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Drawing on History

As all students who have participated in the academic programs of the Architecture Department at the UW Rome Center know, drawing and history are two central sources of exploration and learning along with design studios.  So it seems appropriate that the first academic symposium to be held at the Rome Center should be at an intersection of these topics.  After the students packed up their belongings and cleared the studio this fall, Professors Ann Huppert and Thaisa Way stayed on for another few days of work. I had been working with them by email throughout the fall to plan a symposium entitled “Drawing and the Renaissance Architect.”  With support from the Department, we were able to host a full day of rich exploration into the ways that architectural drawings were used by various 16th century architects to advance professionalization of the discipline.


We got underway on the evening of Wednesday, December 7 with a keynote lecture delivered by Professor Ian Campbell of the University of Edinburgh (currently a Visiting Professor at the Bibliotheca Hertziana in Rome.) He shared his recent research on a collection of drawings by architect Pirro Ligorio known as the Oxford Codex.  Most of the audience of about 30-35 architects and historians returned for a full day of papers on Thursday.  In all, six papers were delivered covering aspects of the work of the Sangallos, da Montelupo, Alessi, and Scamozzi. After each pair of papers, a respondent offered observations and comments on the ideas presented and engaged the audience in questions and discussion.  Our final wrap-up included some observations from Professor Campbell and a general discussion of the topics moderated by Professor Huppert.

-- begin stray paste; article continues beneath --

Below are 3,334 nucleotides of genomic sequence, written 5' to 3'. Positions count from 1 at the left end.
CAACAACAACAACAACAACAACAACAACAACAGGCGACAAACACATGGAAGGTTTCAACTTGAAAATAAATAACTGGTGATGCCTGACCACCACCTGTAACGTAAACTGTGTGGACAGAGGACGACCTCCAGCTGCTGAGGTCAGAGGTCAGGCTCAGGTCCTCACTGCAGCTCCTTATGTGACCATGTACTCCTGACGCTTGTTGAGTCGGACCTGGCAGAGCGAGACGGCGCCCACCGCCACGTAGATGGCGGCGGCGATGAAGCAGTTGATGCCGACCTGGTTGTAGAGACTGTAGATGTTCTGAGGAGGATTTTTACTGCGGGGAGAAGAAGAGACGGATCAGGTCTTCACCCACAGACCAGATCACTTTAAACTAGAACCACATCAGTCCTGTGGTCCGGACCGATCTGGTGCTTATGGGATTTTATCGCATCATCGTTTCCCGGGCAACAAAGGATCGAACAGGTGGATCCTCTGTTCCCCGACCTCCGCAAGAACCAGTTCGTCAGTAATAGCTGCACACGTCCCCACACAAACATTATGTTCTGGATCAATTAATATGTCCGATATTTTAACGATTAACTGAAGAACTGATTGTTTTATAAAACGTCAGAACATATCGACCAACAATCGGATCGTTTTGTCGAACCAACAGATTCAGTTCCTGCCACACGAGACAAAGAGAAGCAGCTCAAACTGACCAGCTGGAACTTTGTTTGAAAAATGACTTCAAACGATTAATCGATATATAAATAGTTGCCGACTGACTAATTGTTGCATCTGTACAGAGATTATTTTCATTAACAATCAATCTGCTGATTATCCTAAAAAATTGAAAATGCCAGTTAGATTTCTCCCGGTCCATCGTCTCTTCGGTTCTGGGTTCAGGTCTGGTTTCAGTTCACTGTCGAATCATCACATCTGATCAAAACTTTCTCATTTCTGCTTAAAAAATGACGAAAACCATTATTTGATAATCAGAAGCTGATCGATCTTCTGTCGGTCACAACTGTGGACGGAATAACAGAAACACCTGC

For me, flying to Rome for this symposium was a wonderful way to complete a particular research project that I started last summer. But it was also a meaningful opportunity for Ann, Thaisa, and me to expand on the Rome Center’s important academic tradition with a scholarly meeting: having a “home base” in Rome allowed us to gather with European scholars as well as Americans in the small-scale symposium format that permits the greatest exchange of ideas.  Thus, among the participants, we had four Italian scholars and three British contributors in addition to one other American and ourselves.


So, while the students in the fall studio program were dispersing across the continent and across the globe for travel experiences or to head home for the winter break, the Rome Center continued to serve as a place for gathering, for learning, and for celebrating architecture, history, and drawing.

The continuous desire to draw accurate images of ancient Roman architecture was one of the sources of increased technical skill that distinguished architects from the painters and sculptors who also designed buildings in the sixteenth century.  This is a representative sheet of studies by Antonio da Sangallo the Younger.

The symposium opened with a keynote lecture by Professor Ian Campbell.

There were numerous times in the program for comparing the ideas that were presented in the papers and for the audience to participate in a discussion.


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